Tampa mayor, council candidates hit the home stretch listen02/28/11 Kate Bradshaw
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Tomorrow marks the last chance for Tampa voters to cast ballots for Mayor and city council. More than two dozen candidates in eight races have spent months campaigning on issues running the gamut, from panhandling to high water bills.
More than fifteen thousand people have already cast ballots in an election that may change the face of Tampaâ€™s local leadership. The five mayoral candidates say they want to revive the local economy, but differ on how. Former County Commissioner Ed Turanchik said heâ€™d like to create a green transit corridor that would run from Ybor City to Downtown Tampa.
Tampa City Council Chair Thomas Scott said he supported a green building ordinance the council took up years ago, but thereâ€™s another potential jobs source heâ€™d explore.
Rose Ferlita said sheâ€™s already helping sprout green jobs, given that she started Hillsboroughâ€™s Energy Management and Sustainability Committee while on the county commission.
Bob Buckhorn, a former city council member said the city needs to take advantage of the research institutions that are already in town.
Former Tampa Mayor Dick Greco, who seeks mayoral term number five, said there are two sectors that will need extra work when it comes to jobs.
Greco isnâ€™t the only veteran on the ballot facing a challenge. District 7 Incumbent Joe Caetano faces Dean Hale, Lisa Montelione and Charlie Perkins. District 6 incumbent Charlie Miranda is running against 35-year-old educator and journalist Kelly Benjamin for the West Tampa seat. Citywide District 1 Seat, by contrast, has no incumbents. Council member Gwen Miller is retiring from the seat. Among the four people who want to replace her 26-year-old businessman Guido Maniscalco said council canâ€™t create jobs, but can create make the city more business-friendly.
Candidate Mike Suarez, who works in the insurance industry, said thereâ€™s at least one thing the council can do to incentivise small business growth â€“ that is, turn Occupational Tax revenue being paid to the city into a small business loan program.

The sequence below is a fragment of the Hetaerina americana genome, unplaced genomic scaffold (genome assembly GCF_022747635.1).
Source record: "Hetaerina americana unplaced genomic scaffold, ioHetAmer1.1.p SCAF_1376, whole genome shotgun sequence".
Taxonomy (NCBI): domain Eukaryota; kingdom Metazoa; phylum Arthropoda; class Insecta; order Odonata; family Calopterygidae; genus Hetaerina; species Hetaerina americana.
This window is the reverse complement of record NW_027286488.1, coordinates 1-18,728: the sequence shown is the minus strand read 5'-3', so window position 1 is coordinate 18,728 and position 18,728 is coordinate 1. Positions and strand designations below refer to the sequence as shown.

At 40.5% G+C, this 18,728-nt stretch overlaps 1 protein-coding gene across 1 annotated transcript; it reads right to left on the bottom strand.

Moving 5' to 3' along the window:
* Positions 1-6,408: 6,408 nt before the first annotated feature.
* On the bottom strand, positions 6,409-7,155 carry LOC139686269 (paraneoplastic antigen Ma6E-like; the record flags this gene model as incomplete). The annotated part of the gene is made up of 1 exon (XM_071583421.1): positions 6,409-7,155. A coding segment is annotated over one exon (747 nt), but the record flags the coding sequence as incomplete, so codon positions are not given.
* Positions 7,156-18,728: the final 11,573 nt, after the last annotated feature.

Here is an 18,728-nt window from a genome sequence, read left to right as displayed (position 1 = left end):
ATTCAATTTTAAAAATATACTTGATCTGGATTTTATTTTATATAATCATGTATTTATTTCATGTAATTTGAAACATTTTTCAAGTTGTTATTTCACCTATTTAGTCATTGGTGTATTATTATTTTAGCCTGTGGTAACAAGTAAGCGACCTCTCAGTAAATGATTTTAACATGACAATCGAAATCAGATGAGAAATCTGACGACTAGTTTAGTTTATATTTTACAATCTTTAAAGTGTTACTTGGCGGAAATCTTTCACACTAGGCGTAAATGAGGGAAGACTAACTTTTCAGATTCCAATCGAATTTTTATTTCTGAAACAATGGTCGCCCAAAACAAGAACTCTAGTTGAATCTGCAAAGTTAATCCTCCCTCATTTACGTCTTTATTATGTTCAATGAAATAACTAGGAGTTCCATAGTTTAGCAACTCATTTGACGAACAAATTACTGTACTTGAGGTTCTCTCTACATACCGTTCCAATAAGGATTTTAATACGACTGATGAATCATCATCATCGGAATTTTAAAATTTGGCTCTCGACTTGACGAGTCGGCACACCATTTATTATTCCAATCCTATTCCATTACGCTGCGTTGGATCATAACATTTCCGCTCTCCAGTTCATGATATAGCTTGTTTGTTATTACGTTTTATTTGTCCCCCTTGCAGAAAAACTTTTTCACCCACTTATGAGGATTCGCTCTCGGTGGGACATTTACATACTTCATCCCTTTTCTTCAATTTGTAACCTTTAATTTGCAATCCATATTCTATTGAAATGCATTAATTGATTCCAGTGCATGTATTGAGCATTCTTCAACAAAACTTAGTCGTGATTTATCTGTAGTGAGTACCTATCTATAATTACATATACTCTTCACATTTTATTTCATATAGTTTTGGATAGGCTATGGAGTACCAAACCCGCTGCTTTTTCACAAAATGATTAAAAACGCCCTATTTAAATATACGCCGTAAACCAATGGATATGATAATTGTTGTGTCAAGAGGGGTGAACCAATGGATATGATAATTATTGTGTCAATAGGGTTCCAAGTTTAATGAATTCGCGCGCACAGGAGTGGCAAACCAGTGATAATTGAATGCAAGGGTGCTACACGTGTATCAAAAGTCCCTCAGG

Engineer Tom Slaughter said the key to attracting jobs is to improve infrastructure.
The two other candidates in that race are restaurant owner Rick Barcena and current District Three council member Curtis Stokes. Tampaâ€™s urban District 4 seat also has no incumbent hopefuls. That raceâ€™s candidates include Lynette â€œTraceeâ€ Judge, Frank Reddick, Carrie West, and Herold Lord. West is the only candidate in that race who appears to support a panhandling ban. That debate has been at the center of the citywide District 2 race. Candidate Susan Longâ€™s strong anti-panhandling views inspired her to run, though she said sheâ€™s not a one-issue candidate. On the question of jobs, she said the city needs to cut back on the red tape thatâ€™s keeping businesses from expanding.
District 2 incumbent Mary Mulhern voted to support a partial roadside solicitation ban. As for jobs, said sheâ€™d like to see the city become an environment that fosters science and tech job growth.
The third candidate in the race is Scott Strepina. The race for District 3, also a citywide seat, features current council member Yvonne Yolie Capin, as well as Michael Ciftci, Chris Hart, Seth Nelson, and James Wilson. Meanwhile, five candidates are vying for the District 4 Seat are Joe Citro, Harry Cohen, Tony DeSisto, Julie Jenkins, and Dennis Meyers. Polls throughout the city will be open from 7am to 7pm Tuesday. Our website has more information, including links to all the races and candidates.
Links to our previous Tampa election coverage: